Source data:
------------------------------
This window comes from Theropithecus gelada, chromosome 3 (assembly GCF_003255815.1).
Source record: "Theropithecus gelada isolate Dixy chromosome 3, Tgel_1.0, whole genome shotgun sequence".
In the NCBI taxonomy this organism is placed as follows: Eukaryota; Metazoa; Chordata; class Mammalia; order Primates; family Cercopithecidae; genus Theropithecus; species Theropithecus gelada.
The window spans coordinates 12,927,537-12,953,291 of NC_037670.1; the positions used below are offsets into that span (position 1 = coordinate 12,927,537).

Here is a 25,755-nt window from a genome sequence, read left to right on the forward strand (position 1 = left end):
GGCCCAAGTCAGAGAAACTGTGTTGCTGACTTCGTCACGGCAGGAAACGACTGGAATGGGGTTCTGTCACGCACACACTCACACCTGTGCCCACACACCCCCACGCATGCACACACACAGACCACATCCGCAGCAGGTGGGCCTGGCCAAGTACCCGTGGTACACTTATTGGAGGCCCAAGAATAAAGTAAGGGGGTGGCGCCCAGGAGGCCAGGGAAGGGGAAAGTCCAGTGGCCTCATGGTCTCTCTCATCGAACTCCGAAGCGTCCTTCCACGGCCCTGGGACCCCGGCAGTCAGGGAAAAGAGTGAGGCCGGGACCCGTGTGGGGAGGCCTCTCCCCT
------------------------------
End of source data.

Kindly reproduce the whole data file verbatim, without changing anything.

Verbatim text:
This window comes from Theropithecus gelada, chromosome 3 (assembly GCF_003255815.1).
Source record: "Theropithecus gelada isolate Dixy chromosome 3, Tgel_1.0, whole genome shotgun sequence".
In the NCBI taxonomy this organism is placed as follows: Eukaryota; Metazoa; Chordata; class Mammalia; order Primates; family Cercopithecidae; genus Theropithecus; species Theropithecus gelada.
The window spans coordinates 12,927,537-12,953,291 of NC_037670.1; the positions used below are offsets into that span (position 1 = coordinate 12,927,537).

Here is a 25,755-nt window from a genome sequence, read left to right on the forward strand (position 1 = left end):
GGCCCAAGTCAGAGAAACTGTGTTGCTGACTTCGTCACGGCAGGAAACGACTGGAATGGGGTTCTGTCACGCACACACTCACACCTGTGCCCACACACCCCCACGCATGCACACACACAGACCACATCCGCAGCAGGTGGGCCTGGCCAAGTACCCGTGGTACACTTATTGGAGGCCCAAGAATAAAGTAAGGGGGTGGCGCCCAGGAGGCCAGGGAAGGGGAAAGTCCAGTGGCCTCATGGTCTCTCTCATCGAACTCCGAAGCGTCCTTCCACGGCCCTGGGACCCCGGCAGTCAGGGAAAAGAGTGAGGCCGGGACCCGTGTGGGGAGGCCTCTCCCCT